The association between BRCA1 gene polymorphism and cancer risk: a meta-analysis
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Gui-Ping Xu1,*, Qing Zhao2,*, Ding Wang2, Wen-Yue Xie3, Li-Jun Zhang2, Hua Zhou2, Shi-Zhi Chen2 and Li-Fang Wu2
1Transfusion Department, The Second Affiliated Hospital of Chongqing Medical University, Chongqing, China
2Department of Laboratory Medicine, The Second Affiliated Hospital of Chongqing Medical University, Chongqing, China
3Department of Oncology, The Second Affiliated Hospital of Chongqing Medical University, Chongqing, China
*These authors contributed equally to this work
Li-Fang Wu, email: email@example.com
Keywords: BRCA1; polymorphism; meta-analysis; cancer
Received: January 07, 2017 Accepted: November 17, 2017 Published: January 06, 2018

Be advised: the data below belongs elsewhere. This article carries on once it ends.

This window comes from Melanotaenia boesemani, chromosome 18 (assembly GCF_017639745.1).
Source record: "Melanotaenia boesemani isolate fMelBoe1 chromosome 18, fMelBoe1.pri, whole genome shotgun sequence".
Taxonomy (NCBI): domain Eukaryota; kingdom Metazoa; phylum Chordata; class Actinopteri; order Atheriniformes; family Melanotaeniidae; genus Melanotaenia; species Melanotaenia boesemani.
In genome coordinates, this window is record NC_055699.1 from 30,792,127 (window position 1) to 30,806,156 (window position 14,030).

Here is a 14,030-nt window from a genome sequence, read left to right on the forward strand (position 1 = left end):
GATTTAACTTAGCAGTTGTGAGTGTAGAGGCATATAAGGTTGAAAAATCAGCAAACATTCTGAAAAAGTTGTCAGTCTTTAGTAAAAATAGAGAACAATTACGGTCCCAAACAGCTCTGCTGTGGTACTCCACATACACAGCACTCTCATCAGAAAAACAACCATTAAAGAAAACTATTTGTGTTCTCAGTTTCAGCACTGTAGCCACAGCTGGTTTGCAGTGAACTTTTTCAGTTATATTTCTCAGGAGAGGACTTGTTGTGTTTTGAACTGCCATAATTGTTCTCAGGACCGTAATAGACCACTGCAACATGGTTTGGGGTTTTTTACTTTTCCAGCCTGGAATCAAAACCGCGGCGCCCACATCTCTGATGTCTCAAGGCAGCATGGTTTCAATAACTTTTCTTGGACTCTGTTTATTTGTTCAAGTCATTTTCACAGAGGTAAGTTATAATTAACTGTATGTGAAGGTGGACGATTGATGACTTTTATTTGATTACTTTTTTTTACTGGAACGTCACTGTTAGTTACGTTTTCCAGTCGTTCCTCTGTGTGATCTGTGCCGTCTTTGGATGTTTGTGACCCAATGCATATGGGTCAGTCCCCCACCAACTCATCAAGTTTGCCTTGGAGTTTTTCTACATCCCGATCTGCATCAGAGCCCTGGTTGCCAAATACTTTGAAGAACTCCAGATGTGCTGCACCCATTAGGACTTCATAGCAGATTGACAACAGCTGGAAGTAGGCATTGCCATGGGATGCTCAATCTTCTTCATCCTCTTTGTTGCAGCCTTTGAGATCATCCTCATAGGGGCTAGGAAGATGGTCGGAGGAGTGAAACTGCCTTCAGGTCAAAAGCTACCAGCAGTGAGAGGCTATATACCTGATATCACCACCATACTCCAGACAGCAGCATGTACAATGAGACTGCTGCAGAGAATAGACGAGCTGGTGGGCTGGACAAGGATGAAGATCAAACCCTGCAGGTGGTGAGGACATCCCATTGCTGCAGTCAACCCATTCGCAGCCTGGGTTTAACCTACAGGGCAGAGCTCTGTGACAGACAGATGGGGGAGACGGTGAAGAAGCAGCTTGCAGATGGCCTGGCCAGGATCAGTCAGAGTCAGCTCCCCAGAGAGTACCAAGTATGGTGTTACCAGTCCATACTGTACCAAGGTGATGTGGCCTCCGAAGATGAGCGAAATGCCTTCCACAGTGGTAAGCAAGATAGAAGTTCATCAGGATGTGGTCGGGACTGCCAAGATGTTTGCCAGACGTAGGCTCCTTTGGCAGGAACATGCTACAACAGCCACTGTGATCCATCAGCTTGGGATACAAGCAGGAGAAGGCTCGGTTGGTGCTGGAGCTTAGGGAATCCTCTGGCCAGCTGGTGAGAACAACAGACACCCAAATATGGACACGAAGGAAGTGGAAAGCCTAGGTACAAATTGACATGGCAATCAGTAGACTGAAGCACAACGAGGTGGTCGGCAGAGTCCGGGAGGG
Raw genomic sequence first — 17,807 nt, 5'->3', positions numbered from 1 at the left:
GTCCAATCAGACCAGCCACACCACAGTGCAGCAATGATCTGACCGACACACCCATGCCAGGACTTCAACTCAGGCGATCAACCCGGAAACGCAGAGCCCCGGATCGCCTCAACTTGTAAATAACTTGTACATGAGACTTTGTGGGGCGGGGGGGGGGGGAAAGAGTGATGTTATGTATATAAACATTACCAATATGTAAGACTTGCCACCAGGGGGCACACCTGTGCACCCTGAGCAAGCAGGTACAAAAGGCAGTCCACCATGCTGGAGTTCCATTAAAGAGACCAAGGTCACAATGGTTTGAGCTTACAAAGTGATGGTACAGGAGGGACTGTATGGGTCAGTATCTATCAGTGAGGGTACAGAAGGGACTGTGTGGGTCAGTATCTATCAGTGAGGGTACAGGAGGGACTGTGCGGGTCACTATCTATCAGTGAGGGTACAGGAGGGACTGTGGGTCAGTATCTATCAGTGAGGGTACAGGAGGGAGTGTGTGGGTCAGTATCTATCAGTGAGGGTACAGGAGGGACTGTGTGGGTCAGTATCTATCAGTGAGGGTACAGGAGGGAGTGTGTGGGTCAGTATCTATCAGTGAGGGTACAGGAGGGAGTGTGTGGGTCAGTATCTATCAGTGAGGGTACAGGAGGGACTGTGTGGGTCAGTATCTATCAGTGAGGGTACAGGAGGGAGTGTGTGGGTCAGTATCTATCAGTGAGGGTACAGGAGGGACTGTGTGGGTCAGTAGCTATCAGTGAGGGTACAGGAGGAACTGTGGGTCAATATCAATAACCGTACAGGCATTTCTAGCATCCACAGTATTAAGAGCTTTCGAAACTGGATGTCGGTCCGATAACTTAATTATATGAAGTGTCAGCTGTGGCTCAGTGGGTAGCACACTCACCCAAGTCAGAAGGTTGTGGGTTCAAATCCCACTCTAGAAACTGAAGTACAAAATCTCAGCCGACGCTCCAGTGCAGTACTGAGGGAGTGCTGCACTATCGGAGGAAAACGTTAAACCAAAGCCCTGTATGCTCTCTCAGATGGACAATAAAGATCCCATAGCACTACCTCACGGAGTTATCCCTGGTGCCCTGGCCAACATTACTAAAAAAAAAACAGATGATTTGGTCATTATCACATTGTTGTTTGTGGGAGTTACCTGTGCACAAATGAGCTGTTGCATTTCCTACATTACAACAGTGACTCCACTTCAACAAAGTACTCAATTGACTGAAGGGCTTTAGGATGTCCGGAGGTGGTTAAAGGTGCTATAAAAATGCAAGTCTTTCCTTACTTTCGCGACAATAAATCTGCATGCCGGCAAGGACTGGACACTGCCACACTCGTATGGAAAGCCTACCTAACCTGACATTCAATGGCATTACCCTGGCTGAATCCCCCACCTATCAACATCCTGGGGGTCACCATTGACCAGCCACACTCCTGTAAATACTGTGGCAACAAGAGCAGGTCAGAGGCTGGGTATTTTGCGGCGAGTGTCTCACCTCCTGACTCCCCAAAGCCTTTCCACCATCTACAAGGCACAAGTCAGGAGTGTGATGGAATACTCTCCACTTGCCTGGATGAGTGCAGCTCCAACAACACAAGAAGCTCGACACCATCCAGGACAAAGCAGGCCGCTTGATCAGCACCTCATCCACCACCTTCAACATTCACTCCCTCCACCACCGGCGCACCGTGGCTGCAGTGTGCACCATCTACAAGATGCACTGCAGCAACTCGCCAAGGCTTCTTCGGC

Many studies have reported that BRCA1 polymorphisms are associated with cancer risk, but the results remain controversial. The purpose of this meta-analysis is to evaluate the relationship between BRCA1 polymorphisms (rs799917, rs1799950, rs1799966, or rs16941) and cancer risk. Relevant studies were identified via a systematic search of the PubMed, Embase, and Web of Science databases up to July 31, 2017. Odds ratios (ORs) with 95% confidence intervals (CIs) were calculated to examine the strength of the associations. Thirty-five studies published in 19 publications involving 28,094 cases and 50,657 controls were included in this meta-analysis. There was no obvious association between rs799917, rs1799966, or rs16941 polymorphisms and overall cancer risk in any genetic models. However, subgroup analyses revealed that the rs799917 polymorphism could decrease the risk of cervical cancer, esophageal squamous cell carcinoma (ESCC), gastric cancer, and non-Hodgkin lymphoma (NHL) among Asian populations in one or more genetic models and that rs16941 could increase overall cancer risk among Caucasian populations in the homozygote and recessive models. Our meta-analysis also indicated that rs1799950 could decrease the breast cancer (BC) risk among Caucasian populations in the homozygote and recessive models. In summary, our results suggest that BRCA1 polymorphisms may play an important role in the etiology of cancer. However, due to the limited number of studies, these findings should be confirmed by new studies with larger sample sizes that address various types of cancer.
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